In our first installment, we dealt with the tendency for wedding expenses to spiral out of control. Among our recommendations so far: Get lists from people in your income bracket with experience, set a budget, and itemize anticipated expenses.
Now, we will address how to avoid pitfalls and how to set priorities in wedding budgeting.
Don’t make budgetary adjustments under stress.
Adjustments to your budget should not be made on the spur of the moment or under stress. “Under stress” can mean when you are in a store and have limited time, or at the last minute, when you simply must pick up a certain item. It can mean when you are feeling tired and emotionally drained or are excited and on a high.
In such situations, people tend to make poor decisions, without thinking them through Instead, they say, “A wedding is a once-in-a-lifetime-experience,” or “My child deserves only the best.” These statements may be true, but are generally not a good excuse for spending more than you planned.
If you followed our previous advice and formulated an itemized budget, that will help you avoid such rash decisions. For instance, if you go shopping with your daughter, knowing that you need two sets of dishes and have allocated $300 for each, you will know right away that the sets starting at $500 are out of your price range. This way, you will not leave the store wondering how the saleslady sweet-talked you into walking out with a whole extra set of serving pieces that you never planned to buy.
Manage your time wisely.
To avoid the time crunch, along with planning your financial framework, you should also budget your time in a way that allows you to accomplish everything, while keeping stress to a minimum.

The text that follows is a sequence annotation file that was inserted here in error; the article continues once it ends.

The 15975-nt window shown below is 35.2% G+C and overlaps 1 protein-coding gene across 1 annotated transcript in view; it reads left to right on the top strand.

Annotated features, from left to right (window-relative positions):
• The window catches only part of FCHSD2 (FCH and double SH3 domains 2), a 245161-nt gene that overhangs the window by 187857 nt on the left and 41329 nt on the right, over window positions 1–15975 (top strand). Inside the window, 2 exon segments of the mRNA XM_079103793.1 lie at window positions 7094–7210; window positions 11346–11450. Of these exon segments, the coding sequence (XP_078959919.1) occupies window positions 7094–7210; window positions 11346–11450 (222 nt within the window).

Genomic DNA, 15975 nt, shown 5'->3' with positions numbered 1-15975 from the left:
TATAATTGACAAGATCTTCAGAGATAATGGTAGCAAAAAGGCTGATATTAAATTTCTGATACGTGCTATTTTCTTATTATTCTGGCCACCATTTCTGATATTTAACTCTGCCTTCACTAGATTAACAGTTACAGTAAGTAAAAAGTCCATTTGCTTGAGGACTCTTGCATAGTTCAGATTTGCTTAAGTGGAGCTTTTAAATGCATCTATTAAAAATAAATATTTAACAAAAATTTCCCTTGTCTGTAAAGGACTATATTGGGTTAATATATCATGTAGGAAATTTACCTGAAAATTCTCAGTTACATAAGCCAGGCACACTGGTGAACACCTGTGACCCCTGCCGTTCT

Money and time are often inversely proportional: the less time you have, the more money you spend. If you have time, you can research, comparison shop, and get the most for your money. But if you don’t have time, you will find yourself spending more and getting less value in return.
Keep in mind that not everything has to be purchased before the wedding. In fact, the kallah might even appreciate some things more if she gets them later on, when she actually has a use for them or knows better what she wants. Prioritizing what needs to be done now and what can be done later will help you use your time more efficiently.
You can’t have everything.
Making a wedding involves maintaining a delicate balance between the kallah, the chassan, the mechutanim, social norms, and what you can afford.
You want to ensure the future happiness of the young couple. You also want to please — and perhaps impress — the mechutanim. Finally, you want to marry off your daughter in a way that conforms to community standards.
The problem is that it is often not possible to meet all these criteria without overextending yourselves financially. Therefore, acknowledge — and explain to your daughter — that you will not be able to have everything, and that you and she will have to choose how to best use the money you have at your disposal. If the kallah understands this, she will be able to decide what really matters to her and make her choices accordingly.
During the frenzy of the wedding preparations, it is easy to lose sight of priorities. Keep in mind, however, that expenses that seem extremely important when planning the wedding often seem trivial the day after the wedding. How many people remember whether the flowers at the wedding were fresh or artificial? And does it really make a difference whether the gowns were borrowed or bought?
Focusing on the overall picture, rather than fixating on details, will help you to direct your money in a way that reflects your real priorities. For instance, you may decide that it is worth going with a simpler wedding menu and investing more in the couple’s furniture and appliances, since the wedding lasts only one night, and furniture and appliances should last many years. Or you may decide that you would rather put more money toward the couple’s financial support, or toward a house, than toward gifts or sheva brachos.
A wedding budget is not supposed to force you into a strait jacket; it is supposed to serve as a guide that lends financial structure to your preparations. Yes, it takes effort and self-discipline to build a wedding budget, but if you do, you will be rewarded with the peace of mind that will make your wedding a true simchah in every respect.